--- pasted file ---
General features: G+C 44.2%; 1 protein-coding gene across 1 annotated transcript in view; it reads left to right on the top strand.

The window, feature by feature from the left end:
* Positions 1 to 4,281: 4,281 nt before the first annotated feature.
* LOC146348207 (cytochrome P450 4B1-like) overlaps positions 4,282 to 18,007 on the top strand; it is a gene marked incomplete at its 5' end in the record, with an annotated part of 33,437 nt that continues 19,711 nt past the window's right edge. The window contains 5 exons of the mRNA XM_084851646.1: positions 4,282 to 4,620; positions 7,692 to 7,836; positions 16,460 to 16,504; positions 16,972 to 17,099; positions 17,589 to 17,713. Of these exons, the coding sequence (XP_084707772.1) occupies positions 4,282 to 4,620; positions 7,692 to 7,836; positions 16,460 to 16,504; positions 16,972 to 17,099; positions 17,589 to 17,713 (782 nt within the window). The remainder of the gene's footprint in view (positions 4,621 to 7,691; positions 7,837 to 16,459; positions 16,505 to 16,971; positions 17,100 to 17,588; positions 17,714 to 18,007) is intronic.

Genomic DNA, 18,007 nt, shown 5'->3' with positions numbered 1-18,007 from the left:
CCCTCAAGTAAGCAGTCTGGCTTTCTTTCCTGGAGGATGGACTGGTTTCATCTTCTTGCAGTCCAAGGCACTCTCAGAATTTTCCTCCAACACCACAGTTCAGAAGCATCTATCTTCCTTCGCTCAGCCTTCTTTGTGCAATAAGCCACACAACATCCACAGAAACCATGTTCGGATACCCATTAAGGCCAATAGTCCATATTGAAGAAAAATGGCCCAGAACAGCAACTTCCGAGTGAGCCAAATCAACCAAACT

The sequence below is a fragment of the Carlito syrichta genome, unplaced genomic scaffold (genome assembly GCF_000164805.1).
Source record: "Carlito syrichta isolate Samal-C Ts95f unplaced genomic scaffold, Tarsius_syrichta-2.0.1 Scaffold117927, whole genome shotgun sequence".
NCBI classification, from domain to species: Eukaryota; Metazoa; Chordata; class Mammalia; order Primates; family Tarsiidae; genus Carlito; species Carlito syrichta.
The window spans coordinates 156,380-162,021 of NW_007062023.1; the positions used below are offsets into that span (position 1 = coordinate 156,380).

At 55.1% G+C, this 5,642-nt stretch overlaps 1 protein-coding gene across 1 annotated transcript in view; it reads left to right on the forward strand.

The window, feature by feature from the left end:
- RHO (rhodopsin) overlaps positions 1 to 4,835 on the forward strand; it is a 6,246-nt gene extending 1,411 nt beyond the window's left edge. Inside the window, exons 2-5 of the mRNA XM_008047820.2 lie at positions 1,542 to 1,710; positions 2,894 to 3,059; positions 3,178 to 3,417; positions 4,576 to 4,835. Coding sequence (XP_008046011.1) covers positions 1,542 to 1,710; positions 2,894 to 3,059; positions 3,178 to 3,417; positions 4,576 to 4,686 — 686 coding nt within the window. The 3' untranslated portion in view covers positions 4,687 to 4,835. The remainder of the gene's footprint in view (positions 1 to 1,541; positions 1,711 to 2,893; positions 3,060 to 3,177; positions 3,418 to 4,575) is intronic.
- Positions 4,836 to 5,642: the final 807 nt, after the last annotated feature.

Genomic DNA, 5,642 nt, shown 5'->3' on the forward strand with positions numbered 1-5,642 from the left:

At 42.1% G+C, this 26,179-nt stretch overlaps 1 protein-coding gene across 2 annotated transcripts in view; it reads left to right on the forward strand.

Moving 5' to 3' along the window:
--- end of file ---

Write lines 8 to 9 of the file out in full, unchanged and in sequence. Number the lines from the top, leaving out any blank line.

Source record: "Carlito syrichta isolate Samal-C Ts95f unplaced genomic scaffold, Tarsius_syrichta-2.0.1 Scaffold117927, whole genome shotgun sequence".
NCBI classification, from domain to species: Eukaryota; Metazoa; Chordata; class Mammalia; order Primates; family Tarsiidae; genus Carlito; species Carlito syrichta.